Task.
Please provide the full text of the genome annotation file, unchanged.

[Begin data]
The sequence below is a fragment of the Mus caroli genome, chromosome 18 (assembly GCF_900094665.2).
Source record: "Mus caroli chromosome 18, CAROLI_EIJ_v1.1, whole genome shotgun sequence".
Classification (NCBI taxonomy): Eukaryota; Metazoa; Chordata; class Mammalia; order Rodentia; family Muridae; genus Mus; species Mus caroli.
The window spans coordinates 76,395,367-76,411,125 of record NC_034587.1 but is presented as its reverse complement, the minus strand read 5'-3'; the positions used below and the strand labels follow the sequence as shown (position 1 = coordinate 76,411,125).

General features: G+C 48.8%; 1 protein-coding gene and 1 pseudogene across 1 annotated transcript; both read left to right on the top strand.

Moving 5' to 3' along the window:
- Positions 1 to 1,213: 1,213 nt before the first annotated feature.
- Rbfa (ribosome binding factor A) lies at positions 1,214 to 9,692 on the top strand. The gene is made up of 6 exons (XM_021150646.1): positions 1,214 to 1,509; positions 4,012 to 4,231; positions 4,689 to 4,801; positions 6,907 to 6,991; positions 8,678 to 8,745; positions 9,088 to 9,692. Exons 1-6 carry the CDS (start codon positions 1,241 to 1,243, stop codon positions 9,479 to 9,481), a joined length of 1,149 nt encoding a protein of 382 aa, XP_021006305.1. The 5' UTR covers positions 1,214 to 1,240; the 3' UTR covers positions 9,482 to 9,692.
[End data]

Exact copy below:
The sequence below is a fragment of the Mus caroli genome, chromosome 18 (assembly GCF_900094665.2).
Source record: "Mus caroli chromosome 18, CAROLI_EIJ_v1.1, whole genome shotgun sequence".
Classification (NCBI taxonomy): Eukaryota; Metazoa; Chordata; class Mammalia; order Rodentia; family Muridae; genus Mus; species Mus caroli.
The window spans coordinates 76,395,367-76,411,125 of record NC_034587.1 but is presented as its reverse complement, the minus strand read 5'-3'; the positions used below and the strand labels follow the sequence as shown (position 1 = coordinate 76,411,125).

General features: G+C 48.8%; 1 protein-coding gene and 1 pseudogene across 1 annotated transcript; both read left to right on the top strand.

Moving 5' to 3' along the window:
- Positions 1 to 1,213: 1,213 nt before the first annotated feature.
- Rbfa (ribosome binding factor A) lies at positions 1,214 to 9,692 on the top strand. The gene is made up of 6 exons (XM_021150646.1): positions 1,214 to 1,509; positions 4,012 to 4,231; positions 4,689 to 4,801; positions 6,907 to 6,991; positions 8,678 to 8,745; positions 9,088 to 9,692. Exons 1-6 carry the CDS (start codon positions 1,241 to 1,243, stop codon positions 9,479 to 9,481), a joined length of 1,149 nt encoding a protein of 382 aa, XP_021006305.1. The 5' UTR covers positions 1,214 to 1,240; the 3' UTR covers positions 9,482 to 9,692.